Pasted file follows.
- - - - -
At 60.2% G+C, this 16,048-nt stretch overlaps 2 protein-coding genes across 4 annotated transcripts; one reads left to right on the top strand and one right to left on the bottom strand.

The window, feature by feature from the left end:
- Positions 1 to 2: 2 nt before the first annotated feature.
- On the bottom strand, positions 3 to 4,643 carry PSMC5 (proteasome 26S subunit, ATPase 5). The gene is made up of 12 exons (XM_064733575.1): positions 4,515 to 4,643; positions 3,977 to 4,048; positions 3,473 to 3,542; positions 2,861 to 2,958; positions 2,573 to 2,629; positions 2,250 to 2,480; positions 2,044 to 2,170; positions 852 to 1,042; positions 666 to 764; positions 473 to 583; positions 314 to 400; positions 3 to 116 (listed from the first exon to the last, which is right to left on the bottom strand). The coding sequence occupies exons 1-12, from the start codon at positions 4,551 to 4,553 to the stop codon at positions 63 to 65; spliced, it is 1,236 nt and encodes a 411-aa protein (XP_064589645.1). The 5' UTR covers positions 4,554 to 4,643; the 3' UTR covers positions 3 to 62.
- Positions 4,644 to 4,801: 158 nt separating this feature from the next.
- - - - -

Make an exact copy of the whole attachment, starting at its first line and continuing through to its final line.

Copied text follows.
At 60.2% G+C, this 16,048-nt stretch overlaps 2 protein-coding genes across 4 annotated transcripts; one reads left to right on the top strand and one right to left on the bottom strand.

The window, feature by feature from the left end:
- Positions 1 to 2: 2 nt before the first annotated feature.
- On the bottom strand, positions 3 to 4,643 carry PSMC5 (proteasome 26S subunit, ATPase 5). The gene is made up of 12 exons (XM_064733575.1): positions 4,515 to 4,643; positions 3,977 to 4,048; positions 3,473 to 3,542; positions 2,861 to 2,958; positions 2,573 to 2,629; positions 2,250 to 2,480; positions 2,044 to 2,170; positions 852 to 1,042; positions 666 to 764; positions 473 to 583; positions 314 to 400; positions 3 to 116 (listed from the first exon to the last, which is right to left on the bottom strand). The coding sequence occupies exons 1-12, from the start codon at positions 4,551 to 4,553 to the stop codon at positions 63 to 65; spliced, it is 1,236 nt and encodes a 411-aa protein (XP_064589645.1). The 5' UTR covers positions 4,554 to 4,643; the 3' UTR covers positions 3 to 62.
- Positions 4,644 to 4,801: 158 nt separating this feature from the next.